The Titan completed our assignment in 3 minutes and 59 seconds using Handbrake, which we used to transcode a 4K movie to 1080p on PCs. That is substantially quicker than the Strix and faster than both the Raider and the Alienware (4:44 and 4:45, respectively) (6:11).

Since this was our first look at the Core i9-12900HX, we decided to perform our Cinebench stress test on gaming laptops to see how they would fare. Let me add that it smashed through the workload. It had a good start with a score of 22,112.12 and never fell below 20,896.57. All things considered, that’s fairly stable.

The E-cores of the CPU ran at 2,909 GHz, while the performance cores averaged 3,732.71 GHz. The average temperature of the Core i9-12900HX was 89.28 degrees Celsius.

Keyboard and Touchpad on the MSI Titan GT77

A mechanical keyboard with low-profile Cherry switches and 3.5 mm of key travel has been installed in the Titan by MSI. Although I’m not sure if it feels especially profound to me, I do love the way it feels.

Given that the Titan is a gaming laptop, it makes reasonable that the keys have linear switches.
Although I personally prefer tactile keyboards when typing, these linear switches provide a good tactile feel and sound.
(At least for a laptop.
(Let’s not jump to conclusions.)
The only strange thing about it is that the arrow keys, Numpad, right control, and function keys all feel like standard membrane switches.
They don’t fit the switches because they are a little smaller.
Some games do employ Cherry switches, therefore I wish MSI had designed the arrow keys to fit them.

I was able to type 116 words per minute with 98 percent accuracy using monkey type. Although they’re convenient for typing, they’re actually better for quick-twitch gaming because they pop up and can be swiftly tapped again.
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Given how many gaming laptops have tiny trackpads, the 5.2 x 3.3-inch touchpad is a good size (after all, most gamers use external mice). But in Windows 11, this trackpad is slick and offers lots of space for motions. Although the click is a touch shallow, I could grow used to it.

Display on the MSI Titan GT77

A 17.3-inch, 1080p, 360 Hz display was used to evaluate the MSI Titan GT77. Although that would probably be the best setup for esports players, it turns out that this exact screen won’t be available in the US. However, because we have the equipment, we place it under our light meter and colorimeter because readers from other parts of the world might still be able to learn something from the statistics.

Despite what the colorimeter told us, the 1080p monitor appears to be a bad idea to me. The display seems washed out (and, oddly enough, it seemed worse in the middle of the screen). Typically, the Thor: Love and Thunder trailer is awash in color. While present on the Titan, each of the colors appeared flat. Only their crimson capes stood out at all in moments where Thor and Jane Foster (who is also, technically, Thor) fought in the streets. The rest was simply kind of boring.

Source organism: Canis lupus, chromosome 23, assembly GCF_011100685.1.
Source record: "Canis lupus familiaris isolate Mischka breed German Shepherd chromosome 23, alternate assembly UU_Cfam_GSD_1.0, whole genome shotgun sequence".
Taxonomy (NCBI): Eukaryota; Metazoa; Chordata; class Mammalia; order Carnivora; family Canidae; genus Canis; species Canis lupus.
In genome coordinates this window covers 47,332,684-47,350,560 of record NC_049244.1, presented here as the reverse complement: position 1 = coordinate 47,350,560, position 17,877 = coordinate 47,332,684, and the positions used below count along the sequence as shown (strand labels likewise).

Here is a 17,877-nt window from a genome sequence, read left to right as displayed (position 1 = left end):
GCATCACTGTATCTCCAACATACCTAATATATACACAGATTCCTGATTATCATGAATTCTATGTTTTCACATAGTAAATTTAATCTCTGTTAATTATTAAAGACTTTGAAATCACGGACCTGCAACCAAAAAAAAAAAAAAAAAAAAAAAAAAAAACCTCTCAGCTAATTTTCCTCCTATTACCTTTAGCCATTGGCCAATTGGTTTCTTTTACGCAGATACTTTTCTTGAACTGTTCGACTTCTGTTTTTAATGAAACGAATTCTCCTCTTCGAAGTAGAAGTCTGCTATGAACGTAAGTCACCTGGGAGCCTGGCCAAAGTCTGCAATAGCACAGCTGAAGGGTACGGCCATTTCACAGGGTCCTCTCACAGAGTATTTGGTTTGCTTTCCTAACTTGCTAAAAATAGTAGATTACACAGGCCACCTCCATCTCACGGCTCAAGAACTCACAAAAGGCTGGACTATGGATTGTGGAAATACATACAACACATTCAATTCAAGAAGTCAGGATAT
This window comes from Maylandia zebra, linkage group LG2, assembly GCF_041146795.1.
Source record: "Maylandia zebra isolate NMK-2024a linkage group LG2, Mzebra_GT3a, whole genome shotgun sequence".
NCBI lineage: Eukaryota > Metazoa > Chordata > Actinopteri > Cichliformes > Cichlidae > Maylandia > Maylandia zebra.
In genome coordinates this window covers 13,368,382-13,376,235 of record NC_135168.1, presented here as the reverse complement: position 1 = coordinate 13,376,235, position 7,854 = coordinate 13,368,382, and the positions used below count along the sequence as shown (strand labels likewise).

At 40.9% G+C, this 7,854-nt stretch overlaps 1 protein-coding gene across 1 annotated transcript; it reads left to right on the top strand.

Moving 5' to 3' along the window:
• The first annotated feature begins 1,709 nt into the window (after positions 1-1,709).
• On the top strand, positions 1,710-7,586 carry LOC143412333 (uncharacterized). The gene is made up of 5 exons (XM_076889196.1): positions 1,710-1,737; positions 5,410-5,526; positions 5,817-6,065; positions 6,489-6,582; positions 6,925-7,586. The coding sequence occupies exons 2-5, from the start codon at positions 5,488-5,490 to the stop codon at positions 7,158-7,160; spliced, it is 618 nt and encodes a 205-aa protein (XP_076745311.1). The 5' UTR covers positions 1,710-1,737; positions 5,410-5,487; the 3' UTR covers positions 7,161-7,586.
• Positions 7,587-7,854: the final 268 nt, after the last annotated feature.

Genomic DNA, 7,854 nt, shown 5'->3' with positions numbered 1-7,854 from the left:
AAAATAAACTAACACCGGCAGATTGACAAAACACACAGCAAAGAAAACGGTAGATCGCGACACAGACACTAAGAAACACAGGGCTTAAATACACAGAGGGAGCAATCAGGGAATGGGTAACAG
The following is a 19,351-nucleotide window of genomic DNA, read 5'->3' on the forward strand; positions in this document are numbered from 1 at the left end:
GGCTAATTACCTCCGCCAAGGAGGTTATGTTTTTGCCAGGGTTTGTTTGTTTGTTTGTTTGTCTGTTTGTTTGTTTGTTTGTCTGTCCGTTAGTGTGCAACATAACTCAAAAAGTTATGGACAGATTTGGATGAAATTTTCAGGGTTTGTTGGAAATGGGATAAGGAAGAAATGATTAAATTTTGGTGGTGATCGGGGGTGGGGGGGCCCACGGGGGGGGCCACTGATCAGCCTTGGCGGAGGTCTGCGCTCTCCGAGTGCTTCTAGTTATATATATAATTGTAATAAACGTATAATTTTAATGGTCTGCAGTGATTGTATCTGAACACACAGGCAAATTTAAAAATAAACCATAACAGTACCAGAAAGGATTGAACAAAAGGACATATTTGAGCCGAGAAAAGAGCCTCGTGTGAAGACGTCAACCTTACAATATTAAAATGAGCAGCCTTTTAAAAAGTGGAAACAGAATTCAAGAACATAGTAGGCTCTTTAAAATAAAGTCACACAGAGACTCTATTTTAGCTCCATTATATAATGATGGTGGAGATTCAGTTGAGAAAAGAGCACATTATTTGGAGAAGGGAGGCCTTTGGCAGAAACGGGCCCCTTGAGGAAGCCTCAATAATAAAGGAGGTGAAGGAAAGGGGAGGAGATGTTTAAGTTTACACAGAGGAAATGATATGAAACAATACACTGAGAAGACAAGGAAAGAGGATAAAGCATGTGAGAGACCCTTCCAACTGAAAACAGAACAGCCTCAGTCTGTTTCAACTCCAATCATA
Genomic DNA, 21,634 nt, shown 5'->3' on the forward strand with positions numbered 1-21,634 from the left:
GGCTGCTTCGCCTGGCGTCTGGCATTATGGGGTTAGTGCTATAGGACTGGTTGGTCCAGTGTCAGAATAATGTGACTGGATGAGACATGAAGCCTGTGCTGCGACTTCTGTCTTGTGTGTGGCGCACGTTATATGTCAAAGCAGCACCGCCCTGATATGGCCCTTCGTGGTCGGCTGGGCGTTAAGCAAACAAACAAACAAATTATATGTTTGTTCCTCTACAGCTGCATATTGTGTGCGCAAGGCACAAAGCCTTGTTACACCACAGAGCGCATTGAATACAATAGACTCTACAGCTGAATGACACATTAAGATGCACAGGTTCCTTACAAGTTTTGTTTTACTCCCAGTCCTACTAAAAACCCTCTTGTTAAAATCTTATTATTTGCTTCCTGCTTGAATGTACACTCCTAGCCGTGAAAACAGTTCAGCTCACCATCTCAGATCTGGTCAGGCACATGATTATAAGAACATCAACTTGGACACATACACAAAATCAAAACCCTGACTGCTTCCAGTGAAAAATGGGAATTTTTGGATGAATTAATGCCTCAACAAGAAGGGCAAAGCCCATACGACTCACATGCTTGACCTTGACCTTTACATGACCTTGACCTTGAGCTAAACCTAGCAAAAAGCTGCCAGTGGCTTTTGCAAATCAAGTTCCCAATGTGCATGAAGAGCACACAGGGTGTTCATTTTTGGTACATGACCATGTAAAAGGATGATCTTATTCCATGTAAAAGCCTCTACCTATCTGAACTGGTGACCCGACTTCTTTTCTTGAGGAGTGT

The same problems appeared when playing video games. Control has a lot of red illumination, although it is sometimes so washed out that it seems pink. Everything seems uninteresting even in well-lit areas.

Nevertheless, the Titan’s display performed admirably on our colorimeter, covering 98.4% of the sRGB color gamut and 69.4% of the broader DCI-P3 range. However, the Alienware, Strix, and Scar all outperformed the sRGB gamut and performed better on DCI-P3 (the Strix did the best at 77.3 percent ).

The Titan’s brightness rating of 318 nits is respectable, although the Alienware is marginally brighter (325 nits). At 259 nits and 261 nits, respectively, The Raider and Scar 17 were a little bit dimmer.

Battery Life on the MSI Titan GT77

When it comes to battery life, we don’t typically have high expectations for gaming laptops, especially for desktop replacements. But the Titan took us by surprise in a small way.

In our battery test, laptops with screens set to 150 nits browse the internet, stream videos, and run OpenGL tests while they are connected to Wi-Fi. Six hours and five minutes passed while the Titan struggled. Although it isn’t a complete work day, it is still superior to the rivals we tested it against. The Alienware x17 R2 didn’t even reach three hours while the Raider ran for 4:57, the Strix for 3:44, and the Raider for 4:57.

Software and Warranty on the MSI Titan GT77

MSI Center is the name of the primary piece of preinstalled software from MSI. It used to be known as Dragon Center and now offers some hardware monitoring capabilities along with a confused version of its lighting program, Mystic Light. As months have passed, this still feels a little underwhelming, thus I kind of wish MSI will return to the old Dragon Center.

In fact, I had to install the Steelseries GG software, which previous MSI laptops had, to access some of the lighting options. Here, I had the ability to change the keyboard’s per-key modifications and the device’s backlighting.

The other MSI programs are less useful in any other case. You may use MSI App Player to run some Android applications. Due to the fact that Windows 11 now supports some (albeit a limited number and not from the Google Play Store). You can eliminate blue light and select from various color profiles with MSI True Color.

Filler is still present. MSI includes applications like Music Maker Jam that ought to be optional. Nahimic is on board to provide for improved audio control.

The Titan GT77 is offered by MSI with a 12-month warranty.

What do you think?


Written by tara

Ant – The BeginnerBug – The Amature